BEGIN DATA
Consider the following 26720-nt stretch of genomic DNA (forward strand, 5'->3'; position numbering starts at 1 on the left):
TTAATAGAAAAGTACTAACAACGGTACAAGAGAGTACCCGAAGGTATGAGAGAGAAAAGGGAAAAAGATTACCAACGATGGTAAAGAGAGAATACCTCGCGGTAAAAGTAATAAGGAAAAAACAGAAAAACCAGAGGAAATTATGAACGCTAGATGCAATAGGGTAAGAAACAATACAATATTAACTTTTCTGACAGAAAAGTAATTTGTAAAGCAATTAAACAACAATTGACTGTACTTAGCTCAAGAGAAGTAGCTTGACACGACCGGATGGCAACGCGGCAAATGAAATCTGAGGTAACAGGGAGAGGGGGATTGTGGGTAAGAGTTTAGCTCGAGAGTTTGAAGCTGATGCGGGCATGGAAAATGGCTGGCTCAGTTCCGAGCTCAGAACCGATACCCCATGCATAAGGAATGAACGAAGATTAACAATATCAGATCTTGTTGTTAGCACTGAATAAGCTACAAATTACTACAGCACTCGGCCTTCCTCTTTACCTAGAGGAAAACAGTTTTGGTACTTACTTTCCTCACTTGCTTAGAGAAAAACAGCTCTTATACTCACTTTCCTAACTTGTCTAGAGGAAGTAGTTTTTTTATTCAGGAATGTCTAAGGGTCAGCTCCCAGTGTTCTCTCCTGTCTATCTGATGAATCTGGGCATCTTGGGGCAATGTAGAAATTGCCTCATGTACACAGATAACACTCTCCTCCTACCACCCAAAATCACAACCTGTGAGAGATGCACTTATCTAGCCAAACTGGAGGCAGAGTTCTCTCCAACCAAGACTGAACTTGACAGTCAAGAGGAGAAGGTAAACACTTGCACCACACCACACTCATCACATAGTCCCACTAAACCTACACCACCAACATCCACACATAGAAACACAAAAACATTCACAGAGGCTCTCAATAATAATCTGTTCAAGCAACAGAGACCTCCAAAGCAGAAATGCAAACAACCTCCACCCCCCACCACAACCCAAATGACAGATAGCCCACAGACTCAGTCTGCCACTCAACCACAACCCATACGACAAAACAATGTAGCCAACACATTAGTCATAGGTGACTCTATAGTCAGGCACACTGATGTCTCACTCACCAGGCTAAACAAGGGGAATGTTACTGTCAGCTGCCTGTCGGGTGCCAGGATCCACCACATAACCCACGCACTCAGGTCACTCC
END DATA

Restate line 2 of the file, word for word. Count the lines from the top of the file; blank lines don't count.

TTAATAGAAAAGTACTAACAACGGTACAAGAGAGTACCCGAAGGTATGAGAGAGAAAAGGGAAAAAGATTACCAACGATGGTAAAGAGAGAATACCTCGCGGTAAAAGTAATAAGGAAAAAACAGAAAAACCAGAGGAAATTATGAACGCTAGATGCAATAGGGTAAGAAACAATACAATATTAACTTTTCTGACAGAAAAGTAATTTGTAAAGCAATTAAACAACAATTGACTGTACTTAGCTCAAGAGAAGTAGCTTGACACGACCGGATGGCAACGCGGCAAATGAAATCTGAGGTAACAGGGAGAGGGGGATTGTGGGTAAGAGTTTAGCTCGAGAGTTTGAAGCTGATGCGGGCATGGAAAATGGCTGGCTCAGTTCCGAGCTCAGAACCGATACCCCATGCATAAGGAATGAACGAAGATTAACAATATCAGATCTTGTTGTTAGCACTGAATAAGCTACAAATTACTACAGCACTCGGCCTTCCTCTTTACCTAGAGGAAAACAGTTTTGGTACTTACTTTCCTCACTTGCTTAGAGAAAAACAGCTCTTATACTCACTTTCCTAACTTGTCTAGAGGAAGTAGTTTTTTTATTCAGGAATGTCTAAGGGTCAGCTCCCAGTGTTCTCTCCTGTCTATCTGATGAATCTGGGCATCTTGGGGCAATGTAGAAATTGCCTCATGTACACAGATAACACTCTCCTCCTACCACCCAAAATCACAACCTGTGAGAGATGCACTTATCTAGCCAAACTGGAGGCAGAGTTCTCTCCAACCAAGACTGAACTTGACAGTCAAGAGGAGAAGGTAAACACTTGCACCACACCACACTCATCACATAGTCCCACTAAACCTACACCACCAACATCCACACATAGAAACACAAAAACATTCACAGAGGCTCTCAATAATAATCTGTTCAAGCAACAGAGACCTCCAAAGCAGAAATGCAAACAACCTCCACCCCCCACCACAACCCAAATGACAGATAGCCCACAGACTCAGTCTGCCACTCAACCACAACCCATACGACAAAACAATGTAGCCAACACATTAGTCATAGGTGACTCTATAGTCAGGCACACTGATGTCTCACTCACCAGGCTAAACAAGGGGAATGTTACTGTCAGCTGCCTGTCGGGTGCCAGGATCCACCACATAACCCACGCACTCAGGTCACTCC